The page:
Hierarchically Structured All-biomass Air Filters with High Filtration Efficiency and Low Air Pressure Drop Based on Pickering Emulsion 机翻标题: 暂无翻译,请尝试点击翻译按钮。

ACS applied materials & interfaces
2019 / 11 / 15
Huazhong Agr Univ, Coll Food Sci & Technol, 1 Shizishan Rd, Wuhan 430070, Hubei, Peoples R China;Washington State Univ, Sch Mech & Mat Engn, 100 Dairy Rd, Pullman, WA 99164 USA;Washington State Univ, Sch Mech & Mat Engn, 100 Dairy Rd, Pullman, WA 99164 USA;Huazhong Agr Univ, Coll Food Sci & Technol, 1 Shizishan Rd, Wuhan 430070, Hubei, Peoples R China;
Fan, Xin;Wang, Yu;Zhong, Wei-Hong;Pan, Siyi;
Although a high-efficiency air filter can be achieved from electrospun nanofabrics, it has been challenging to reduce the pressure drop, increase the filtration capacity, and improve the production rate of the electrospinning process. Here, we report a hierarchically structured all-biomass air filter with high filtration efficiency and low air pressure drop based on applying Pickering emulsions to generate protein-functionalized nanostructures. Specifically, the air filter consists of cellulose nanofibers (CNF)/zein nanoparticles as active fillers prepared from Pickering emulsions and porous structures of microfibers as the frame from wood pulp (WP). The zein-protein-coated nanoparticles, CNF/zein, contribute in multiple ways to improve removal efficiency of the filters. First, the exposed functional groups of zein-protein help to trap air pollutants including toxic gaseous molecules via interaction mechanisms. Second, the nanoparticles with a high surface area promote the capture capability for small particulate pollutants. Meanwhile, the long-micron WP fibers forming a frame with large pores significantly reduce the pressure drop. Via adjusting the component ratios of in the Pickering emulsion, we report an optimized air filter with the high efficiency for capturing both types of pollutants: particulate matter (PM) and chemical gasses such as HCHO and CO, and the extremely low normalized pressure drop, that is, approximately 1/170 of the zein-based nano air filter by electrospinning. This study initiates a cost-effective strategy for forming a hierarchical nano- and microstructure, enabling high efficiency of capturing particulate pollutants of a wide size range and more species. More significantly, this is the first study in which Pickering emulsion is applied as a critical approach with integration of bio- and nano-technology to make high-performance, green air filters.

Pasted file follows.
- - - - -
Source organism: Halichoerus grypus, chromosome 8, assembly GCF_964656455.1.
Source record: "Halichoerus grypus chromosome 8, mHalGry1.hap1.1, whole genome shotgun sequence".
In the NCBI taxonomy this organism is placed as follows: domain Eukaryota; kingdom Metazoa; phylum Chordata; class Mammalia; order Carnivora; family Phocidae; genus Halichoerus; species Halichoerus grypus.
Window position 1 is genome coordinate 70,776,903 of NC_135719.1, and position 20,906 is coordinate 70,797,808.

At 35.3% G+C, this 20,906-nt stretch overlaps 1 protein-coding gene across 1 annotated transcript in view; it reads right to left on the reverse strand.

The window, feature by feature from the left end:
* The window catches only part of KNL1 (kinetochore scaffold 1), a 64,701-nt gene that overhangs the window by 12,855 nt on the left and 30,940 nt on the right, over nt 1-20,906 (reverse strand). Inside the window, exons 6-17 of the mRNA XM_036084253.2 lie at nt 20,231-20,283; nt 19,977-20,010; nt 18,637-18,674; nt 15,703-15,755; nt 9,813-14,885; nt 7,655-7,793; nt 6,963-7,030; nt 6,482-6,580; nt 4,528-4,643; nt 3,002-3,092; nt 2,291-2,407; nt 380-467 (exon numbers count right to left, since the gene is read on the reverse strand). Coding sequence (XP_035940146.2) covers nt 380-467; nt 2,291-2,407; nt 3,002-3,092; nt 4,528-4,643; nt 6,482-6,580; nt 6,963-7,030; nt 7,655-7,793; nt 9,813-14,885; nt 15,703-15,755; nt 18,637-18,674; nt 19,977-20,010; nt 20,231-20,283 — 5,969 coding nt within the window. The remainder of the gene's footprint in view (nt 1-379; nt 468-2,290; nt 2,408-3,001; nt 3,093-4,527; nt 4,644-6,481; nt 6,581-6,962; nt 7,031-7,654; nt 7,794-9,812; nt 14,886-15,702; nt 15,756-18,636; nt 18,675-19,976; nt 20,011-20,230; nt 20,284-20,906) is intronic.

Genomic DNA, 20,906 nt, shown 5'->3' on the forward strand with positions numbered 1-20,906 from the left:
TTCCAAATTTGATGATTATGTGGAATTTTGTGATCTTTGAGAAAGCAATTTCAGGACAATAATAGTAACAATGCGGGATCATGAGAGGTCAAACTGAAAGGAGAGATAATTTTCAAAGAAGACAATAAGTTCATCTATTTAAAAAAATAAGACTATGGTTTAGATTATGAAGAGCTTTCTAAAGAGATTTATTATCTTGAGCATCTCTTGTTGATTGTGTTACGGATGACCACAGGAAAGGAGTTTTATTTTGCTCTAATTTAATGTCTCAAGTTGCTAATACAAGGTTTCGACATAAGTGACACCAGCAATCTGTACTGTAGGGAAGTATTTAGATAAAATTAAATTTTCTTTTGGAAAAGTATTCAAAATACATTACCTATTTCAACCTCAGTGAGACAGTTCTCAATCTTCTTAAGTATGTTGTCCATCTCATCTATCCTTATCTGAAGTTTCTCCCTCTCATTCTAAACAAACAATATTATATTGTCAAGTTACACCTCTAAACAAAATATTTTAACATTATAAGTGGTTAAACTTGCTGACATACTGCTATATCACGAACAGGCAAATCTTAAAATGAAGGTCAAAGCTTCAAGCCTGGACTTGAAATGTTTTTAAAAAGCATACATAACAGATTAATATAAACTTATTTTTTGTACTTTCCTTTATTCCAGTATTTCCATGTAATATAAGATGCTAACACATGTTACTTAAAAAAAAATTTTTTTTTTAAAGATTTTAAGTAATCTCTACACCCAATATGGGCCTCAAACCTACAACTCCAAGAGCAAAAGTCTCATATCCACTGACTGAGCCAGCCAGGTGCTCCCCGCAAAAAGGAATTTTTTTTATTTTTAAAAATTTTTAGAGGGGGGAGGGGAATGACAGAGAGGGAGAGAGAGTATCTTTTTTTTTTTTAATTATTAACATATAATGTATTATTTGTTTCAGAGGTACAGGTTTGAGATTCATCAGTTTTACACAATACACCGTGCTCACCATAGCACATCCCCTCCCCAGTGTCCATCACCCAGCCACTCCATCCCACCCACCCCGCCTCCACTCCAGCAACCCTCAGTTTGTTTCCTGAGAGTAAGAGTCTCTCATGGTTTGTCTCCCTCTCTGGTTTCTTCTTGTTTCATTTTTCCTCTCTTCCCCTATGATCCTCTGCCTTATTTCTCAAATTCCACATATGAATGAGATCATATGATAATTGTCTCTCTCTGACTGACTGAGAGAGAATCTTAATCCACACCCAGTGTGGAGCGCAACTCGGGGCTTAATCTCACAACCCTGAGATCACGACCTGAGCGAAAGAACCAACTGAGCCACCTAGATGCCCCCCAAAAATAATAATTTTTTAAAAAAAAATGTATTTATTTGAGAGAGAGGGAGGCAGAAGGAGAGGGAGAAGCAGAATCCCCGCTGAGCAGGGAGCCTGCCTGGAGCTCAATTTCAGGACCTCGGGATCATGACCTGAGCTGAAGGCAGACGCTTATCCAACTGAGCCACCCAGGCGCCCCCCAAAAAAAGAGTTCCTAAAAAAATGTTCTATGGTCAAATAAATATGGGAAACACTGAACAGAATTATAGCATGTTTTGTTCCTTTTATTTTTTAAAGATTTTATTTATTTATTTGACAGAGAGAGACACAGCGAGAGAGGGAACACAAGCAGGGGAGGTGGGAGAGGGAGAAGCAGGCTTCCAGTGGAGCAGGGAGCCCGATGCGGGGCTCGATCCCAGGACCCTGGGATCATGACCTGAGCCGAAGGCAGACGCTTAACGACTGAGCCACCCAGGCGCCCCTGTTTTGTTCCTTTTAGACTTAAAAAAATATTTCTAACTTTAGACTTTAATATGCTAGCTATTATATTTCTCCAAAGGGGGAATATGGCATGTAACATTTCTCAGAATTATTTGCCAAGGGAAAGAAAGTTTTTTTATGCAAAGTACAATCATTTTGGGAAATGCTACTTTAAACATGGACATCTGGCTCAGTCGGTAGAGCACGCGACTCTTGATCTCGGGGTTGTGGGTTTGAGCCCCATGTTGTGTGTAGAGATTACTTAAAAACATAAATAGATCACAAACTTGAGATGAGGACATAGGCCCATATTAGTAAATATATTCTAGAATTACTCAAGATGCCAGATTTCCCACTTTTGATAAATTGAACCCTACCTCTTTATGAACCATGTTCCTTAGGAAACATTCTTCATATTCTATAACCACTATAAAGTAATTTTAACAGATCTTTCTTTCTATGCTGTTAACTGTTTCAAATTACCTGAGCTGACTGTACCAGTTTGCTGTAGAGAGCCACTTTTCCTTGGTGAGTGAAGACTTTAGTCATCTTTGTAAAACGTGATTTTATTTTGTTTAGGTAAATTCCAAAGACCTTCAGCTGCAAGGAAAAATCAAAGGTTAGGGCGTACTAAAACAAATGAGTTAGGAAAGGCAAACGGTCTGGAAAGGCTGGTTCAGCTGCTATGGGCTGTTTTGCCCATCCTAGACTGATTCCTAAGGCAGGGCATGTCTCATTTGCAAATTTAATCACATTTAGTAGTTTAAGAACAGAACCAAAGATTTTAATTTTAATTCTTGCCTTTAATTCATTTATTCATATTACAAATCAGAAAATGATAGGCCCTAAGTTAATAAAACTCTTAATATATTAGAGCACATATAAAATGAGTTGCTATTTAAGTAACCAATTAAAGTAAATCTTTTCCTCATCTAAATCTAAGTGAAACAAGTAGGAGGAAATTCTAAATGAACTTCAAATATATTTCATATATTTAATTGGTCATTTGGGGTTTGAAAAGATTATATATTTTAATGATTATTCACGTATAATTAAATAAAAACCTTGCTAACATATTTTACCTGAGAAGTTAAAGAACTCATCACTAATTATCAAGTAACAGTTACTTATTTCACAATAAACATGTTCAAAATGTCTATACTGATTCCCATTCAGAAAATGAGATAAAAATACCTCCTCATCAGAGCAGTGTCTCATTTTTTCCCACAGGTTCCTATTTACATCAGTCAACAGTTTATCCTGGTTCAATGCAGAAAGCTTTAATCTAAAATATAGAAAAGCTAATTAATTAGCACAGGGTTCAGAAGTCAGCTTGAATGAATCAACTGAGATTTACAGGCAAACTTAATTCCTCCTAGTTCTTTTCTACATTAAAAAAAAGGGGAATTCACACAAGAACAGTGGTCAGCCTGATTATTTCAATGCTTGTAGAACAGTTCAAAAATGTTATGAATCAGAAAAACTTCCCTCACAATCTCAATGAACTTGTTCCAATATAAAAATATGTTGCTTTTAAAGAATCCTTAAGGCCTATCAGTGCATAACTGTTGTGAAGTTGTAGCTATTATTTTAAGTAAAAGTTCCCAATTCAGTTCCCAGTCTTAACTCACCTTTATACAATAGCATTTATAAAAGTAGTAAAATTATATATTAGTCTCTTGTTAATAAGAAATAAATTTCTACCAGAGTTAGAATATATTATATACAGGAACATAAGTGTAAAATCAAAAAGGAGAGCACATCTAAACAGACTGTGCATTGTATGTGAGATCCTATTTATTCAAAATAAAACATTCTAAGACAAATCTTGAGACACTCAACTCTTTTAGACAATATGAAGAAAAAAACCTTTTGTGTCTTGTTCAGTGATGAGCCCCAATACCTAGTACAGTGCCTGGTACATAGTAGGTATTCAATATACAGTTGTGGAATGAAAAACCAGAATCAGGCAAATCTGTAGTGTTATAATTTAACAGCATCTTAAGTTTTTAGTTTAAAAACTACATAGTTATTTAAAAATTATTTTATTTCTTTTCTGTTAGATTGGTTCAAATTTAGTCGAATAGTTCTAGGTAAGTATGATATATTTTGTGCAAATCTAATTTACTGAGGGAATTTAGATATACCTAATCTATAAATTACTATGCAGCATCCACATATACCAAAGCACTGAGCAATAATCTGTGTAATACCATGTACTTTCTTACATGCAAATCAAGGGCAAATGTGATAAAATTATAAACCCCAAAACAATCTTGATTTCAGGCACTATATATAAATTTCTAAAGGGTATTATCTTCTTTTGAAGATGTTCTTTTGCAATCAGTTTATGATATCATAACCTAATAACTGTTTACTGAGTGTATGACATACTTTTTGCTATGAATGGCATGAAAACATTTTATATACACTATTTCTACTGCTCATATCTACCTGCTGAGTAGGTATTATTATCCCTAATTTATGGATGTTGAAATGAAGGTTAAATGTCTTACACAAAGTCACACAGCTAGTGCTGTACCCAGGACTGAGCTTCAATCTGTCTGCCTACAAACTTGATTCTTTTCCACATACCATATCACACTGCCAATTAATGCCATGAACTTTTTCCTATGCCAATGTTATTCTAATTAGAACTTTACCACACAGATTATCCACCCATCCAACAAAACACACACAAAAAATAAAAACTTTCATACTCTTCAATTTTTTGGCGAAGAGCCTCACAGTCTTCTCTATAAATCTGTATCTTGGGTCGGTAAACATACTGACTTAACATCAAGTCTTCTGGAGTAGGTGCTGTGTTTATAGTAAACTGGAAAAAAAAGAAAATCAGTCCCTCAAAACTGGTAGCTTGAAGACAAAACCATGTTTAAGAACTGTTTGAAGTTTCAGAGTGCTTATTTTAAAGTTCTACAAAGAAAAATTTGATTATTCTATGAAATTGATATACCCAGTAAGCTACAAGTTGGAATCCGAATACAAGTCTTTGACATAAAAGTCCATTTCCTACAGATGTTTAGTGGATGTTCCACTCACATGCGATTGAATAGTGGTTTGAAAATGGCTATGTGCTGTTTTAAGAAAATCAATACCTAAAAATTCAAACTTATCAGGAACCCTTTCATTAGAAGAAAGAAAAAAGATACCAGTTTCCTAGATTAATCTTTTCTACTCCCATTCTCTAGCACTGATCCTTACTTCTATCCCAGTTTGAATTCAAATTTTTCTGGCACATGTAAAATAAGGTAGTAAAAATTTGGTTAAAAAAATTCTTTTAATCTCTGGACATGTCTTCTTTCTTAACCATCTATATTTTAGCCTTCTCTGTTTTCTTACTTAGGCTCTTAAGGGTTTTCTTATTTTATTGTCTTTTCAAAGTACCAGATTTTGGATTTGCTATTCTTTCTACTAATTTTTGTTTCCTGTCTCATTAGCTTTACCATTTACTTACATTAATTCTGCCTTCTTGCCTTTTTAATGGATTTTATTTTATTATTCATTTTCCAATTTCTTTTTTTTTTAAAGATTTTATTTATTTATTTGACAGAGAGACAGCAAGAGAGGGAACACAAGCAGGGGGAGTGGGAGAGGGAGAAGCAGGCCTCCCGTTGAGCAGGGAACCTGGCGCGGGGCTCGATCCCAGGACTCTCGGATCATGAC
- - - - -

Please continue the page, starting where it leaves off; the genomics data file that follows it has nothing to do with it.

Pickering emulsion;nanostructural materials;thermogravimetric analysis;normalized pressure drop;air filters;